Private Equity Fund Managers Do Not Over-Value Their Company Investments
VENTURE CAPITAL IN EUROPE (QUANTITATIVE FINANCE), Greg N. Gregoriou, Maher Kooli, and Roman Kraeussl, eds., Butterworth-Heinemann, 2006
Posted: 10 May 2010
Date Written: 2006
We study the valuation behaviour of private equity fund managers using a European private equity fund investor's database. We had not only complete cash flow information from all 2,500 indirect company investments of their funds, but most importantly all its 15,000 valuations by the fund managers. Our overall conclusion is that private equity fund managers do not over-value, in fact they value conservatively in line with valuation guidelines. The average observed valuation of the company investments is close to at cost value over the first two years of investment life. Over the next years, the valuation reflects a fairer value and is strongly influenced by the valuation year. Interestingly, the average valuation declines. We believe this effect is due to the early write-off of bad investments combined with the inability to recognise or write-up top performing investments. We also look at the difference between the last valuation and the exit price to see whether the fund manager under- or over-values. Unlike previous research, we find no evidence that the last valuation before the exit over-values the investment. In fact, the fund managers value very conservatively. The largest underestimation comes from exceptionally well performing company investments. Moreover, again in contradiction to previous research, we found little evidence that factors like experience of the fund manager, market segment or fund size strongly influence the valuation behaviour.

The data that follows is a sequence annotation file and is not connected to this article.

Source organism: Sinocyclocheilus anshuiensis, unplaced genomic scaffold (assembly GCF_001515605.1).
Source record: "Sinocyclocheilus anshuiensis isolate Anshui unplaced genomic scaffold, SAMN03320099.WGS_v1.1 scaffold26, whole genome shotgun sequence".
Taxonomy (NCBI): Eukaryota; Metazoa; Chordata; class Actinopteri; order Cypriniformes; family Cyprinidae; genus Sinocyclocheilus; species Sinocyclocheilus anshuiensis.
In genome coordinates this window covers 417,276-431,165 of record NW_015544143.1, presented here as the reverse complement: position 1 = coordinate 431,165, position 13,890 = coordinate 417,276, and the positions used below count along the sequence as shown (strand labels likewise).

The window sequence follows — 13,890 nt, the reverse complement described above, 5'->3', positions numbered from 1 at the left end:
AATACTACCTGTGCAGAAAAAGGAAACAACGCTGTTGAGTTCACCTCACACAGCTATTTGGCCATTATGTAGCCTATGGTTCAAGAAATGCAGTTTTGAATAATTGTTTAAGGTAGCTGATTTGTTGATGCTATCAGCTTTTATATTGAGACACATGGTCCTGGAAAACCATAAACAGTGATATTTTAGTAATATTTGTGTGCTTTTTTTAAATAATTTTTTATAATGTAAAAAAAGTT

Keywords: venture capital, private equity, valuation
JEL Classification: G12, G14, G24
Suggested Citation: Suggested Citation